ATLANTA • In the late 1960s, Neil Diamond (left) said he was "about to go hungry" and that he had a new baby.
With his career stalling, he needed a hit to bring in the bacon.
"I just had an hour to do it. We had rented space, and in those days, you used to record three songs in three hours, and I had only two songs.
"I had to write one more song," he told Billboard magazine.
That song turned out to be Sweet Caroline (Good Times Never Seemed So Good), which peaked at No. 4 in America in 1969.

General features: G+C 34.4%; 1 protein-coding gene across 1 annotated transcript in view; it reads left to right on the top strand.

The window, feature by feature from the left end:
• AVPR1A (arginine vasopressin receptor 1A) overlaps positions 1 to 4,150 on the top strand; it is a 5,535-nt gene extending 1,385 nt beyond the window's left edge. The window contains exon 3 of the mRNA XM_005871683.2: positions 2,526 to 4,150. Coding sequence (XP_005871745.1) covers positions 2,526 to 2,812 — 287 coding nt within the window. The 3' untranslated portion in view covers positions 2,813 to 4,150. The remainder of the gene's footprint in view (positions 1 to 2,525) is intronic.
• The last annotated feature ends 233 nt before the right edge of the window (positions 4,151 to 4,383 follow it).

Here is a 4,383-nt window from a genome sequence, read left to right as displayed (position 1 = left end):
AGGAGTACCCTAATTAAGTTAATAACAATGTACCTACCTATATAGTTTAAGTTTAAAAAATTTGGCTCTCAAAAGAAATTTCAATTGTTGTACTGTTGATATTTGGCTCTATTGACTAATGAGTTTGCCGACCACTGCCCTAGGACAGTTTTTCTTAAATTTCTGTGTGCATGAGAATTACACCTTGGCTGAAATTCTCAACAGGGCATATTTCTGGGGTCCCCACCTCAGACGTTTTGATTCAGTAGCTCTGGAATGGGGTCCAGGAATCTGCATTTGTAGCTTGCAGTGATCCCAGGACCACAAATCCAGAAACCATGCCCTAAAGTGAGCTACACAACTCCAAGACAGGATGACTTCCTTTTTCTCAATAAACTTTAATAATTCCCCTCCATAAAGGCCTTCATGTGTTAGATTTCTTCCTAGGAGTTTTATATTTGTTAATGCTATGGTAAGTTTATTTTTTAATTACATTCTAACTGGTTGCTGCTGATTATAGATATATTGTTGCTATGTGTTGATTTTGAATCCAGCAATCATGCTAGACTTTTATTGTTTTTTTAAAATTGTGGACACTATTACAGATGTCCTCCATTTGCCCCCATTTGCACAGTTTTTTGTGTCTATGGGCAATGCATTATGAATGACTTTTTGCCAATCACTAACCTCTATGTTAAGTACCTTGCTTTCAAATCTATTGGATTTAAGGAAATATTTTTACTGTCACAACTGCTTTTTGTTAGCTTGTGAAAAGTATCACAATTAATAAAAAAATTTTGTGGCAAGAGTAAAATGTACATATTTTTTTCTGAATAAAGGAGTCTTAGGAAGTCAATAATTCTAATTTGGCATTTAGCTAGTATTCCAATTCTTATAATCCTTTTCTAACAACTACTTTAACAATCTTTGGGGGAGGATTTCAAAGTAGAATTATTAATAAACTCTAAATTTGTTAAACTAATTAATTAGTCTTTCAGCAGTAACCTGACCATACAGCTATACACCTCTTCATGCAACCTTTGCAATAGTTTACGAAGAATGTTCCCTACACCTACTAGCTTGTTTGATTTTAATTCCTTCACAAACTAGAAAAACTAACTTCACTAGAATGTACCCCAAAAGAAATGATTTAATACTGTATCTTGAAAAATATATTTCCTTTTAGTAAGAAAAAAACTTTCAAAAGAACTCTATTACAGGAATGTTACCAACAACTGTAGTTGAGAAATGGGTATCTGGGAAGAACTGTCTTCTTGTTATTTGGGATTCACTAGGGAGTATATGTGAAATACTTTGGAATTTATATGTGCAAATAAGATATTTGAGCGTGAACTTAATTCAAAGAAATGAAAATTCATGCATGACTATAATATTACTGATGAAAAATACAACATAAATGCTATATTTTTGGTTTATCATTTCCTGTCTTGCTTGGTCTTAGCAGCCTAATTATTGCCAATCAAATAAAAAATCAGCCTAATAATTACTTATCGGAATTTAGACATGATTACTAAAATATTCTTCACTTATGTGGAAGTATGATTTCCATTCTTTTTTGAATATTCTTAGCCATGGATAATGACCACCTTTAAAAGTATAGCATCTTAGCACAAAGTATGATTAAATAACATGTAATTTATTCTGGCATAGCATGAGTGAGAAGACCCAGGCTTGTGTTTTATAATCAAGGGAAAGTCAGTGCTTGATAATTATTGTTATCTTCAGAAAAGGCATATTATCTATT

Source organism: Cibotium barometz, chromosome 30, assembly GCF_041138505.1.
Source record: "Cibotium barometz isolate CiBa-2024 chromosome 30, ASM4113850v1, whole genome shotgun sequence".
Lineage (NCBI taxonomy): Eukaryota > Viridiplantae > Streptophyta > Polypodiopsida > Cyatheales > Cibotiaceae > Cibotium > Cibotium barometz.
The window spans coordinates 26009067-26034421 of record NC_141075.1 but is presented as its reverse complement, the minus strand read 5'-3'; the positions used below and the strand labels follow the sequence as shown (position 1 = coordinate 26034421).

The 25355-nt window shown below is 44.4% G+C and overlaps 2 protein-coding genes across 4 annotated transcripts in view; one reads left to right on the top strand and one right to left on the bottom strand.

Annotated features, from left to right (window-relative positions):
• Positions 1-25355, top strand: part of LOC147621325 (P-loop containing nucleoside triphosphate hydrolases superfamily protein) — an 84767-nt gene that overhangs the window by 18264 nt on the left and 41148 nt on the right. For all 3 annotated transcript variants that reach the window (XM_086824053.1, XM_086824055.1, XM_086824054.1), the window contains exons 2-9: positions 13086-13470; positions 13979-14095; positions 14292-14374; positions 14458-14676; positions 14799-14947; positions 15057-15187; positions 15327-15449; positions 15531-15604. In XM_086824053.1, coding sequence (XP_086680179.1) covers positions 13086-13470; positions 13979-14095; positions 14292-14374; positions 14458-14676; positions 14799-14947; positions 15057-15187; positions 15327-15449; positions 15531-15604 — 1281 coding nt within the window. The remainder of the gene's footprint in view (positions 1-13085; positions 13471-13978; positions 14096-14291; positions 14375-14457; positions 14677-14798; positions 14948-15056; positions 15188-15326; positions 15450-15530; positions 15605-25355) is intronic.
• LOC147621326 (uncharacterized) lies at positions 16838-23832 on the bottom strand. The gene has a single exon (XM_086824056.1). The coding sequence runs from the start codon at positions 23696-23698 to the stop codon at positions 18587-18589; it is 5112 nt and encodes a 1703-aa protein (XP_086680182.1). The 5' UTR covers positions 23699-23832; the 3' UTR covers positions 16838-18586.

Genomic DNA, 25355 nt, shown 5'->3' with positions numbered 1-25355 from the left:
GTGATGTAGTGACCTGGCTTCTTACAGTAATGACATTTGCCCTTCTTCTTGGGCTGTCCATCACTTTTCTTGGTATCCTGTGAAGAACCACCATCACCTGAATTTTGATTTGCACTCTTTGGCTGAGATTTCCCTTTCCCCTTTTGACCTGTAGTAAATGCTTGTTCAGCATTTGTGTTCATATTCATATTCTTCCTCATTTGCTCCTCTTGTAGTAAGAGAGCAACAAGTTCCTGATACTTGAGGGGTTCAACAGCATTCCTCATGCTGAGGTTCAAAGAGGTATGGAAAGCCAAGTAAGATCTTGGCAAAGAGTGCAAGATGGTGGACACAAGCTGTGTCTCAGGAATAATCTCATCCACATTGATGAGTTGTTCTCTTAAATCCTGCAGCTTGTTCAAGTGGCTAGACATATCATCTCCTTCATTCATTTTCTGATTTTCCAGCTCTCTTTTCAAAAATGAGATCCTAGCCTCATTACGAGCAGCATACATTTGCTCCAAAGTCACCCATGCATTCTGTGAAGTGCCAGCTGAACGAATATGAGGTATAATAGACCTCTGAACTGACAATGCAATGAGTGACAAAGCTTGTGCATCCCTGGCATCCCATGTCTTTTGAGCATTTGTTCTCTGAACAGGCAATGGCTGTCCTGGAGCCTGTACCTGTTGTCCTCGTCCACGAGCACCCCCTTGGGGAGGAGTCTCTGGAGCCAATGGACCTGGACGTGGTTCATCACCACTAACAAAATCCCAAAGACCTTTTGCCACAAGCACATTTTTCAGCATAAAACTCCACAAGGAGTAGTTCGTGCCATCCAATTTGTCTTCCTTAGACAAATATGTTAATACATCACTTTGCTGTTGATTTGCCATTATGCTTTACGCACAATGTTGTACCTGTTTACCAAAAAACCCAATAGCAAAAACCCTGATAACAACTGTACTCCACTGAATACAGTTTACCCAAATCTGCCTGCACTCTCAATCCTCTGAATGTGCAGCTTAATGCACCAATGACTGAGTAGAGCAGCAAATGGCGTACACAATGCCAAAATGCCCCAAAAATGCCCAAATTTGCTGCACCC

"That sweet girl... saved me from a fate worse than death - which would've been working as a civilian somewhere," he added.
Diamond, who went on to become one of pop music's most iconic performers, with other hits such as You Don't Bring Me Flowers (1977) and Song Sung Blue (1972), will be feted with a top award at the Songwriters Hall of Fame gala in New York on June 14.
But was there a real-life Caroline behind the song that bailed him out of tough times?
Diamond, 77, said in 2007 that American president John F. Kennedy's daughter Caroline had provided the inspiration.